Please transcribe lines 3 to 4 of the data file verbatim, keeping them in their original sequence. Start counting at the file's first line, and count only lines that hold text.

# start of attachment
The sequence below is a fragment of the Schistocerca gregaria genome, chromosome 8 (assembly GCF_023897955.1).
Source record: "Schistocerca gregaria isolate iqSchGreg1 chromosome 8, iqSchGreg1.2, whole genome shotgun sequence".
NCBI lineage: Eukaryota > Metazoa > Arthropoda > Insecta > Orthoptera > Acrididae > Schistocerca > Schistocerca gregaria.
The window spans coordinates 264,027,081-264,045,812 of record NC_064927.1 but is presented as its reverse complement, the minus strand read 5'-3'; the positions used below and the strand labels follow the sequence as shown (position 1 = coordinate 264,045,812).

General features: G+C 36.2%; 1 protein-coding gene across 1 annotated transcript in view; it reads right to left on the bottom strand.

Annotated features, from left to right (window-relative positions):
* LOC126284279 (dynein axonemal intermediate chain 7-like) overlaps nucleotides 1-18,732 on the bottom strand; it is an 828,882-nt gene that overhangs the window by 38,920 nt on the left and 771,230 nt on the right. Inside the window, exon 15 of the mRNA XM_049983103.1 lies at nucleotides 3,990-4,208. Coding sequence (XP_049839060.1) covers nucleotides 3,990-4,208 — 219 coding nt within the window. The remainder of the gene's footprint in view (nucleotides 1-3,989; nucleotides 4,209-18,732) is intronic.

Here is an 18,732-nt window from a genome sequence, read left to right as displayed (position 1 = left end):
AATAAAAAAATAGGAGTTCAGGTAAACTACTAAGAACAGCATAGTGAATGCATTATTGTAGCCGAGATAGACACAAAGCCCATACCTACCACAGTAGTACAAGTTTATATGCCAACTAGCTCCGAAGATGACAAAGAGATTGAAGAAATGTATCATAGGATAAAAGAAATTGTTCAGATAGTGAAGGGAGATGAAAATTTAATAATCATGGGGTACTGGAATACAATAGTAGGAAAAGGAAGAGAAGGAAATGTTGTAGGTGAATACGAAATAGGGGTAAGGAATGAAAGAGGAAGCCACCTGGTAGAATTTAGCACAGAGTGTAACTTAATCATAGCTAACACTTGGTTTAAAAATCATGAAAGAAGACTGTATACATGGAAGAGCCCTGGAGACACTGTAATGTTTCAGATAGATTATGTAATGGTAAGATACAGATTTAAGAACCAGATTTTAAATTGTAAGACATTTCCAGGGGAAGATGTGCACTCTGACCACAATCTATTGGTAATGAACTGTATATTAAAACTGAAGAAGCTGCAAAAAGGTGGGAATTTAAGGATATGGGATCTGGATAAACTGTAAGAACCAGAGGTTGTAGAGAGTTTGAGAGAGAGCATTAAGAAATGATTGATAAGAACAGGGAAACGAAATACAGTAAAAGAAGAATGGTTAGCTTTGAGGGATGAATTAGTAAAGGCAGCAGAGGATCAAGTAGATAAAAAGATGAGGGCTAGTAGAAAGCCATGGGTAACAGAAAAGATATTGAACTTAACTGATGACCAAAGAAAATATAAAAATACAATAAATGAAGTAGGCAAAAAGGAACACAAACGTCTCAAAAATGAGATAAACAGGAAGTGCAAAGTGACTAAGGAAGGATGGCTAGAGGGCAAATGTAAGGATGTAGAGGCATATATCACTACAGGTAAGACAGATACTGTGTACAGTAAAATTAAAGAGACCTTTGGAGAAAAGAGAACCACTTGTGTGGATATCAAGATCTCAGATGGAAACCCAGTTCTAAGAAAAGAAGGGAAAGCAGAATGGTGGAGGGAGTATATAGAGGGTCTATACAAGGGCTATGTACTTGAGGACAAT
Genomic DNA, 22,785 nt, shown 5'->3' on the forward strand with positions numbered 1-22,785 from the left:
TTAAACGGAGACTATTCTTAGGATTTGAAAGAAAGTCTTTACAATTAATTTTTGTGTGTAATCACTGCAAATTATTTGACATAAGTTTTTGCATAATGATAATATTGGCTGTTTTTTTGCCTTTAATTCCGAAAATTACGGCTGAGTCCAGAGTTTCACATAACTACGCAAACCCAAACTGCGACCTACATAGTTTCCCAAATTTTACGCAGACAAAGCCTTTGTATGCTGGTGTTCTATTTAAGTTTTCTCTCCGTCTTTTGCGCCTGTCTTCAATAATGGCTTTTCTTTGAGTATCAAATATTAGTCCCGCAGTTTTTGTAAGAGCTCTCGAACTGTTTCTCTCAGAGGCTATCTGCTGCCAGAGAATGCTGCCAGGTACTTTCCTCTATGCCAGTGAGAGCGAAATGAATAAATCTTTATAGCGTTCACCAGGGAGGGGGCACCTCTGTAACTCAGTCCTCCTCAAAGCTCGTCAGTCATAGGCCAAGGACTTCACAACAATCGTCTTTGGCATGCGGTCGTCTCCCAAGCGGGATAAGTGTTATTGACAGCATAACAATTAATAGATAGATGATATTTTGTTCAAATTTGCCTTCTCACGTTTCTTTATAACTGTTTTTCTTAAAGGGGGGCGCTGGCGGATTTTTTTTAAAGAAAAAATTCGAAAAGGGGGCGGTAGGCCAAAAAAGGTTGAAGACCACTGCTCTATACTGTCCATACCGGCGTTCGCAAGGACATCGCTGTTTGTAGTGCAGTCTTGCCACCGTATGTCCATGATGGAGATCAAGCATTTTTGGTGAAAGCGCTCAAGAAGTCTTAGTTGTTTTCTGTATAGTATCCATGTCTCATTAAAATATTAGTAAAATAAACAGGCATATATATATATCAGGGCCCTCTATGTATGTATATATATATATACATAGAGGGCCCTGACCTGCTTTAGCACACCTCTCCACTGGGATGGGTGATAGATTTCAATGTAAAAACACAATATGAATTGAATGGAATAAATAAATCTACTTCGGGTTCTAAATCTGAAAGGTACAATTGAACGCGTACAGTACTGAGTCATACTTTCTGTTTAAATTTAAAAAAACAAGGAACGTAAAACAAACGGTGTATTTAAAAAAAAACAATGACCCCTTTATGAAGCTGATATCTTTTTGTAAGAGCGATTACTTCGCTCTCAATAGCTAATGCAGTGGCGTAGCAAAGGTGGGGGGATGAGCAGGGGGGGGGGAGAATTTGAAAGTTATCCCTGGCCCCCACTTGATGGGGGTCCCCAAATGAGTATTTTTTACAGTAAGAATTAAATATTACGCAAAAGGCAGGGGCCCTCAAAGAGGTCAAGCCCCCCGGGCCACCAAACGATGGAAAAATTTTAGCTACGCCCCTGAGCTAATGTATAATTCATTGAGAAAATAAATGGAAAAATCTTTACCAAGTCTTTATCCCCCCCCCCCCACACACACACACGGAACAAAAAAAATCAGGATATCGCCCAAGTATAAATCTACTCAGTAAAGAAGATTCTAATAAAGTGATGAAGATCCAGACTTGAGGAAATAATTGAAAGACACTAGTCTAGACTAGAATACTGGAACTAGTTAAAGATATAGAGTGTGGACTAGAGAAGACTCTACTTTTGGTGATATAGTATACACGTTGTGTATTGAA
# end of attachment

NCBI lineage: Eukaryota > Metazoa > Arthropoda > Insecta > Orthoptera > Acrididae > Schistocerca > Schistocerca gregaria.
The window spans coordinates 264,027,081-264,045,812 of record NC_064927.1 but is presented as its reverse complement, the minus strand read 5'-3'; the positions used below and the strand labels follow the sequence as shown (position 1 = coordinate 264,045,812).